The assumption in Vikings of Legend is that characters from different cultural backgrounds are like the alternative races of other games. Different dice and modifiers are used for different characteristics, to represent the phenotype of the peoples they are modeling. Scandinavians are bigger and stronger, while Eastern Europeans and Asians (including the folks from Byzantium) are weaker and smaller than average, with Western Europeans being the default standard against which the others are measured. The fact that the bonuses given to the Scandinavians are not offset with any characteristic penalties might be seen as a bit biased, but the book is called Vikings of Legend after all.

Not satisfied playing a mortal, you may also roll up an Aesir, Vanir, or Jotnar – divine races and giants, respectively.

Whatever you choose, this background – with some specificity for location – will serve as the generic Legend equivalent of your cultural background, granting you skill bonuses, advanced skills, and your starting money.

On page 70 is a sidebar about Combat Styles – a very sticky subject in Legend as the system assumes that your GM has made some decisions about this, and understands the nuances of those decisions. Here, the game deviates from the core Legend rules suggestion of grouping one-handed weapons with shield for a single skill. Instead, an older idea of making shield a separate skill is implemented, and I think it’s a generally smart idea on their part.

A random table is offered to generate your social class, but I think this might be a little too far in the direction of random character generation – imagine how it might skew a party, and ruin the plans of the GM, if everyone rolls up a noble – or a slave! Instead, I say let the GM decide how the party is broken down in terms of their roles, to suit the campaign he intends to run.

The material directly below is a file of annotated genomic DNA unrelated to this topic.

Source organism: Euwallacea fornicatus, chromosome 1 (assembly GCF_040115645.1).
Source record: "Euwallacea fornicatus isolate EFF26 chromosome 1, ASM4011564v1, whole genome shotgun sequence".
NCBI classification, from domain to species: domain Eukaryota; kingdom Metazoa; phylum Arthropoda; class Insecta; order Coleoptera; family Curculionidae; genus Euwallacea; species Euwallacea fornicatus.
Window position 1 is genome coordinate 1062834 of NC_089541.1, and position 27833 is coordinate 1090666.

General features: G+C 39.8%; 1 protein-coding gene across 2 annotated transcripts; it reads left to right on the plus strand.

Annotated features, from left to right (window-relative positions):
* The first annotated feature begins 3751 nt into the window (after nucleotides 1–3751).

Professional backgrounds come next, in a fairly standard way, with the addition of some descriptive text for each of the professions. Pay heed here – if you’re looking for a strictly historical game, you’ll want to reconsider the Shaman and Sorcerer roles, as they are the first introduction to magic in the game. The descriptions are very helpful, especially for roles that might not be familiar, like Huskarl and Skald.

Family ties and extra skill points are straight out of the Legend core rules, but the background event table has been replaced with a Viking-specific one that can also help to lend some flavor to an otherwise unremarkable Viking warrior, or can change the nature of the character in an unintended way – I recommend being flexible about allowing re-rolls here.

This section ends with a valuable resource – a lengthy chart of Viking names, suitable for random rolling. It’s broken down into male, female and nicknames for convenience.

The section on gear provides the expected lists and charts of weapons, armor and other gear, but also gives you information on trade and bartering, on magic items from Viking lore, and even some new combat maneuvers, which I think is great as they’re one of my favorite aspects of the game’s combat system. The Shield Bash and Shield Twist (a disarmament move) are great, but the Cast Back maneuver is the real gem here, with warriors catching thrown weapons in mid-air and turning them on their owners. That one’s going to be a big hit.

The chapter on religion is partly what you’d expect – a fully fleshed-out description of the standards of Norse mythology. But it also contains information on the integration of Christianity into the beliefs of the Vikings, and how the two moved together in an uneasy peace. This starts out solidly in the real world, and moves directly into gifts from the gods and other magical topics that again lend a real flavor to the game.

That dovetails nicely with the next chapter, on magic. The systems are broken down into Sorcery, in the form of rune magic, and Shamanism, with spirit powered magics. Divination is also covered in some detail, including tools to keep it from being game-breaking, which are handy and could be applied to any game with magical divination or the like.